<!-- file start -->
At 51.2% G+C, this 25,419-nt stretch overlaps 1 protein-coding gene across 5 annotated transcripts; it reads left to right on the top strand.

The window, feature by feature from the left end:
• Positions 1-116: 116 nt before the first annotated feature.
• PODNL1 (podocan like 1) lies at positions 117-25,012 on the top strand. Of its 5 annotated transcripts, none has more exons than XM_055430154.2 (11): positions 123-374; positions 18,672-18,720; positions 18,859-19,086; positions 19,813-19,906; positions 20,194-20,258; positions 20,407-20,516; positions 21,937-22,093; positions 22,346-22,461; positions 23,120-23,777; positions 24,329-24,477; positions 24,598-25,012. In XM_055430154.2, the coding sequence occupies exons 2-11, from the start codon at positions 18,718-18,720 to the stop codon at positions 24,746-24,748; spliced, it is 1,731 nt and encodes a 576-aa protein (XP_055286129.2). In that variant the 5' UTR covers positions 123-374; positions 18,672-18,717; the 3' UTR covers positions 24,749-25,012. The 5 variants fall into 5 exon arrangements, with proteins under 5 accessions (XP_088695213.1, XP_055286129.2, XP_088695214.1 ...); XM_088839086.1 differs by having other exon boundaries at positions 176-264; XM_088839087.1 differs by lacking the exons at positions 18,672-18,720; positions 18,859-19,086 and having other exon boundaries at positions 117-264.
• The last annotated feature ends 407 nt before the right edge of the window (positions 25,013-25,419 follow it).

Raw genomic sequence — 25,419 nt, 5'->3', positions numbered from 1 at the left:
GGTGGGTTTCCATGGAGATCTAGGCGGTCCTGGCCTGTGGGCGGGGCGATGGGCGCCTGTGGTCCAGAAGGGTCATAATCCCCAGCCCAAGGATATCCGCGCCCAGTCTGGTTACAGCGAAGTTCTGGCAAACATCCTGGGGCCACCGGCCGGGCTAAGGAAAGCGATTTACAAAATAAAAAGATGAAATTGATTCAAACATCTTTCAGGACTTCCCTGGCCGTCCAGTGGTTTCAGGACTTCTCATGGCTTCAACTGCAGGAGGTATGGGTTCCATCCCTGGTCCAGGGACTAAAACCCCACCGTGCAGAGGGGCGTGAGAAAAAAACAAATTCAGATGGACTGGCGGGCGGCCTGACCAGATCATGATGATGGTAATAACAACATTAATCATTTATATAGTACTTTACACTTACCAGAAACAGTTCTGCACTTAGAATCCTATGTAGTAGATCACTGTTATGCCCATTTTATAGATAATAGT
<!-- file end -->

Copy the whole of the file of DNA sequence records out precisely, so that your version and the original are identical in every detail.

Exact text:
At 51.2% G+C, this 25,419-nt stretch overlaps 1 protein-coding gene across 5 annotated transcripts; it reads left to right on the top strand.

The window, feature by feature from the left end:
• Positions 1-116: 116 nt before the first annotated feature.
• PODNL1 (podocan like 1) lies at positions 117-25,012 on the top strand. Of its 5 annotated transcripts, none has more exons than XM_055430154.2 (11): positions 123-374; positions 18,672-18,720; positions 18,859-19,086; positions 19,813-19,906; positions 20,194-20,258; positions 20,407-20,516; positions 21,937-22,093; positions 22,346-22,461; positions 23,120-23,777; positions 24,329-24,477; positions 24,598-25,012. In XM_055430154.2, the coding sequence occupies exons 2-11, from the start codon at positions 18,718-18,720 to the stop codon at positions 24,746-24,748; spliced, it is 1,731 nt and encodes a 576-aa protein (XP_055286129.2). In that variant the 5' UTR covers positions 123-374; positions 18,672-18,717; the 3' UTR covers positions 24,749-25,012. The 5 variants fall into 5 exon arrangements, with proteins under 5 accessions (XP_088695213.1, XP_055286129.2, XP_088695214.1 ...); XM_088839086.1 differs by having other exon boundaries at positions 176-264; XM_088839087.1 differs by lacking the exons at positions 18,672-18,720; positions 18,859-19,086 and having other exon boundaries at positions 117-264.
• The last annotated feature ends 407 nt before the right edge of the window (positions 25,013-25,419 follow it).

Raw genomic sequence — 25,419 nt, 5'->3', positions numbered from 1 at the left:
GGTGGGTTTCCATGGAGATCTAGGCGGTCCTGGCCTGTGGGCGGGGCGATGGGCGCCTGTGGTCCAGAAGGGTCATAATCCCCAGCCCAAGGATATCCGCGCCCAGTCTGGTTACAGCGAAGTTCTGGCAAACATCCTGGGGCCACCGGCCGGGCTAAGGAAAGCGATTTACAAAATAAAAAGATGAAATTGATTCAAACATCTTTCAGGACTTCCCTGGCCGTCCAGTGGTTTCAGGACTTCTCATGGCTTCAACTGCAGGAGGTATGGGTTCCATCCCTGGTCCAGGGACTAAAACCCCACCGTGCAGAGGGGCGTGAGAAAAAAACAAATTCAGATGGACTGGCGGGCGGCCTGACCAGATCATGATGATGGTAATAACAACATTAATCATTTATATAGTACTTTACACTTACCAGAAACAGTTCTGCACTTAGAATCCTATGTAGTAGATCACTGTTATGCCCATTTTATAGATAATAGT